346 B. Lightman Focusingontheeditors,journalistsandauthorswhoworkedonthenew‘popularscience’ periodicals and books from the 1860s to the 1880s, this piece will discuss how they conceived of their readers as co-participants in the creation of knowledge. The transformation of nineteenth-century publishing opened up opportunities for making science more accessible to a new polity of middle and working class readers. Editors, journalists and authors responded to the communications revolution, and the larger developments that accompanied it, by deﬁning the exemplary scientist in opposition to the emerging conception of the professional scientist, by rejecting the notion that the laboratory was the sole legitimate site of scientiﬁc discovery, and by experimenting with new ways of communicating scientiﬁc knowledge to their audience.
348 B. Lightman writer. Although Tyndall’s demonstrations were usually convincing, the writer complained that on this occasion ‘he formulated such grave propositions, and to our minds supported them so imperfectly, that we must own to leaving the lecture theatre in a very sceptical frame of mind’. Scientiﬁc Opinion rejected Tyndall’s assertions that the air we breathe is packed with minute organic particles that are germs of plants like yeast and other such fungus, and that they were responsible for epidemics. Tyndall had not offered sufﬁcient proofs for these controversial statements.33 Since Tyndall’s lecture was, to him, an important statement of his position on the spontaneous generation debate, and since his reputation as a trusted experimenter was being questioned, he felt compelled to reply.34 That he decided to do so was an acknowledgement of the inﬂuence of Scientiﬁc Opinion.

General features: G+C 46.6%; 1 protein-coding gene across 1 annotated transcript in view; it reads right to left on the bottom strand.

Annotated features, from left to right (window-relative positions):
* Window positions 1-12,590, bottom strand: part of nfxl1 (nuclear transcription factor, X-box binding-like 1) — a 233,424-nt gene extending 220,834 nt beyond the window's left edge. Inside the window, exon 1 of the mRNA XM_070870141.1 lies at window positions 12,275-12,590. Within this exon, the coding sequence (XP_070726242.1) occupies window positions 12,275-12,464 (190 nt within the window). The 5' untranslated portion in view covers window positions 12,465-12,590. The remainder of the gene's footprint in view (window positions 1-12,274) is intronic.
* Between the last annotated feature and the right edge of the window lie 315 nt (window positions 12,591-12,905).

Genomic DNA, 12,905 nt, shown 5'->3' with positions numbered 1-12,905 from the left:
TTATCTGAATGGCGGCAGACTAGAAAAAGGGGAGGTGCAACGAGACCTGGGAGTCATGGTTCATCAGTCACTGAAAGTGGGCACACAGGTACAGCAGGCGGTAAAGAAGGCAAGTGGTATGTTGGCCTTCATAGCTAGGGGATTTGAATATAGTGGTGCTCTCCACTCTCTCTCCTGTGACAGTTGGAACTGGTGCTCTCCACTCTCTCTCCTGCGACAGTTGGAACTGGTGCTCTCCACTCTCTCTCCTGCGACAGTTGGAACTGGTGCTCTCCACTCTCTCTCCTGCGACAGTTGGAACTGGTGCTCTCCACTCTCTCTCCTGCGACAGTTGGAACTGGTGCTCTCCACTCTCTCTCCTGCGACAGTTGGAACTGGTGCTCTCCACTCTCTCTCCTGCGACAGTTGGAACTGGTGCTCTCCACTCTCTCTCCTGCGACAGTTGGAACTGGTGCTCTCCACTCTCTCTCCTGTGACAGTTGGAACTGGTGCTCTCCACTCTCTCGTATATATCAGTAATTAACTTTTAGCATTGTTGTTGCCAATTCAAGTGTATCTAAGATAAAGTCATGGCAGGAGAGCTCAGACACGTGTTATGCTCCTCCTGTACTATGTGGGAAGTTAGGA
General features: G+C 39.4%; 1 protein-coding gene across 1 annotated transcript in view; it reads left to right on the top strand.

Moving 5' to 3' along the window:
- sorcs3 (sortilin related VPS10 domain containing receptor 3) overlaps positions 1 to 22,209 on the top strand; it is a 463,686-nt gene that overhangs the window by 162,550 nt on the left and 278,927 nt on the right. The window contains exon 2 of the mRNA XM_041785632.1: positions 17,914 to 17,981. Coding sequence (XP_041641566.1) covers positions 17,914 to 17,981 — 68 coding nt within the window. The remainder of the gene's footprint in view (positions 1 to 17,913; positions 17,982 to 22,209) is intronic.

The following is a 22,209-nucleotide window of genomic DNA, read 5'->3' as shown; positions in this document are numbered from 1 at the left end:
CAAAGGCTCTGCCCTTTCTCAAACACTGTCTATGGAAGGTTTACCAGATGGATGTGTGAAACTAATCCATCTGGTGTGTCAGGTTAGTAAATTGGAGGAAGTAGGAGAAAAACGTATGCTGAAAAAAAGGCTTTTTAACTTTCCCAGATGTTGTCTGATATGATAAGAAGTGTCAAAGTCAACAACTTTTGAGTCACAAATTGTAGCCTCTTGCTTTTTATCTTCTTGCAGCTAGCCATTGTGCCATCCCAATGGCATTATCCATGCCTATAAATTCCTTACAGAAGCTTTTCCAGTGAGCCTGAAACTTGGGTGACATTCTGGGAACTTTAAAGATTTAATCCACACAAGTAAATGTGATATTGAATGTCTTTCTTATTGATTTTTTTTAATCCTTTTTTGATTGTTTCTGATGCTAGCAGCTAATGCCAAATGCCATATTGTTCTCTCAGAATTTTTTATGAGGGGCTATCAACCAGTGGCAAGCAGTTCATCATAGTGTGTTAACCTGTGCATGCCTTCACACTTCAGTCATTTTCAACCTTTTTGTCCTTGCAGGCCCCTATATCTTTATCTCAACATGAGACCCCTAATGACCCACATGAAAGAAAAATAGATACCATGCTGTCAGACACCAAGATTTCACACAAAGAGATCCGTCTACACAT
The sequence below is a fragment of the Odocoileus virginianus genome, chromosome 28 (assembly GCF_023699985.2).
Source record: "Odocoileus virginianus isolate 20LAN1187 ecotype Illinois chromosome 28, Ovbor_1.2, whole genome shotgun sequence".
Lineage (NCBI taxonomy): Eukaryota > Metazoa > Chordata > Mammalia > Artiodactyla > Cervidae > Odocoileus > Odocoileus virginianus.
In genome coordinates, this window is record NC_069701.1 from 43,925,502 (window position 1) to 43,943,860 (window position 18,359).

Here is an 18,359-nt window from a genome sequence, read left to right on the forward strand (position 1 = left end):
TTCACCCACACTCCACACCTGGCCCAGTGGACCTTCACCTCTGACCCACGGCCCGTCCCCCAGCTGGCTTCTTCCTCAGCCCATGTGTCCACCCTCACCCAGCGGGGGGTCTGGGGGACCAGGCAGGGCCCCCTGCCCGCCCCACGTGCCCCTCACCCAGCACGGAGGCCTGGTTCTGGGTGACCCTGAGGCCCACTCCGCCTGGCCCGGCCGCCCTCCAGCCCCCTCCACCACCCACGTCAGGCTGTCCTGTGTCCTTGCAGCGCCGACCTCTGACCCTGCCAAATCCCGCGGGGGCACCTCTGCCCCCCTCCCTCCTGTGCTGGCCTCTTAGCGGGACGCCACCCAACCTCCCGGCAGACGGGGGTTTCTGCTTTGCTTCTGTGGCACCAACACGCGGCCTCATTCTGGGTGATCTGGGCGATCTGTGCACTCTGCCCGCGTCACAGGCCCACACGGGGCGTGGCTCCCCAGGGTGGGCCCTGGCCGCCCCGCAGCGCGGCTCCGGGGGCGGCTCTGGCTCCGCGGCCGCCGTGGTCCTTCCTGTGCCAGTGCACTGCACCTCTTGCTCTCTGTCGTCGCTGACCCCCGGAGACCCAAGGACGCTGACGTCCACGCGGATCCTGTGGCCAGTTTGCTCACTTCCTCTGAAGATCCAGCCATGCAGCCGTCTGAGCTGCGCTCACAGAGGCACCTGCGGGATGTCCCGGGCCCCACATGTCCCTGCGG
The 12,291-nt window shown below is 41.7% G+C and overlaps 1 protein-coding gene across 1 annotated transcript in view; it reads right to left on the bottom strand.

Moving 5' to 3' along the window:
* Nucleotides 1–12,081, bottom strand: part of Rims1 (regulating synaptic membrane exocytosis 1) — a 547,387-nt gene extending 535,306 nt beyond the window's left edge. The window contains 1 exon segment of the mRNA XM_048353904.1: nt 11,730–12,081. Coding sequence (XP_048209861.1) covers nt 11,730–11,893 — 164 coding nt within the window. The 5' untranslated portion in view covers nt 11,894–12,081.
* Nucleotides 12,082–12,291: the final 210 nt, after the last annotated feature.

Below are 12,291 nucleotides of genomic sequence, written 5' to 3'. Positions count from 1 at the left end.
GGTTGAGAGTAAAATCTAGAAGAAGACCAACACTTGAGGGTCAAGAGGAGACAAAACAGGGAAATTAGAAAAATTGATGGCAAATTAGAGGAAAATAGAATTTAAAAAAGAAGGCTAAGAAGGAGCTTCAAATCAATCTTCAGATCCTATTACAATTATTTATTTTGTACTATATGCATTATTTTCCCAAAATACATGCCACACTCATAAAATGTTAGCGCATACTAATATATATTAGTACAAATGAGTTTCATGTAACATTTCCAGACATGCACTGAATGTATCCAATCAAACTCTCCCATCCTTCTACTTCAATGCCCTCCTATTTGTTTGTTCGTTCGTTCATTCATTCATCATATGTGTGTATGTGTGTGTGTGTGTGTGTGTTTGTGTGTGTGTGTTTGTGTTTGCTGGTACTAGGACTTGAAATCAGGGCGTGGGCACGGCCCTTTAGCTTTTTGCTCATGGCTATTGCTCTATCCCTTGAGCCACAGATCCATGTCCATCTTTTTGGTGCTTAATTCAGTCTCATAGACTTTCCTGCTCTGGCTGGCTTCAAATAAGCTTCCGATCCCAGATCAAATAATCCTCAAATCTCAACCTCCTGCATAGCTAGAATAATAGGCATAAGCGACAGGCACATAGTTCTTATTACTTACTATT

352 B. Lightman Popularizers of science insisted that scientiﬁc investigations could be done almost anywhere, and not just in the privileged sites of professional science. Science consisted in the study of common objects that were within the easy reach of all. These objects could be found in the most mundane, everyday places, such as stagnant pools, horse-ponds or even one’s own backyard. Public scientiﬁc spaces, such as the Brighton Aquarium or the Royal Polytechnic Institution, were also valid sites for undertaking research and for the witnessing of new discoveries. They were not merely sites of science popularization in which visitors passively consumed old scientiﬁc truths already uncovered by professional scientists. By expanding the number of legitimate sites in which scientiﬁc research could be undertaken, popularizers of science maintained that diverse sites offered different levels of participation to members of the public. Participation in the making of science did not require gaining access to a laboratory or travelling to exotic locations to obtain rare specimens.
Popularizers, participation and transformations 355 notbetoldthingswhich,althoughfamiliartohimasABC,areneverthelesstotallyunknown to the general reader’.70 From the 1860s to the 1880s many popular science journal editors encouraged broader participation by their audiences through the use of innovative formats and more extensive use of correspondence columns.
356 B. Lightman andthecreationofscientiﬁcicons.Asfortheformer,ithasbecomeevidentthattheattitude of scientiﬁc naturalists such as Huxley and Joseph Hooker towards amateurs is more complicated than historians originally thought. Barton has pointed out that we have neglected the signiﬁcance of amateur members of the X Club, such as John Lubbock.
Popularizers, participation and transformations 357 NOTES 1 TheQuarterlyJournalofSciencewasfoundedin1864andeditedbyJamesSamuelsonandthe chemist William Crookes. Signiﬁcant changestook place later, ﬁrst in 1869, when Samuelson became chief editor, and then in 1879, when the journal became a monthly. It ceased publication in 1881. See Ruth Barton, ‘Just before Nature: the purposes of science and the purposes of popularization in some English popular science journals of the 1860s’, Ann. Sci.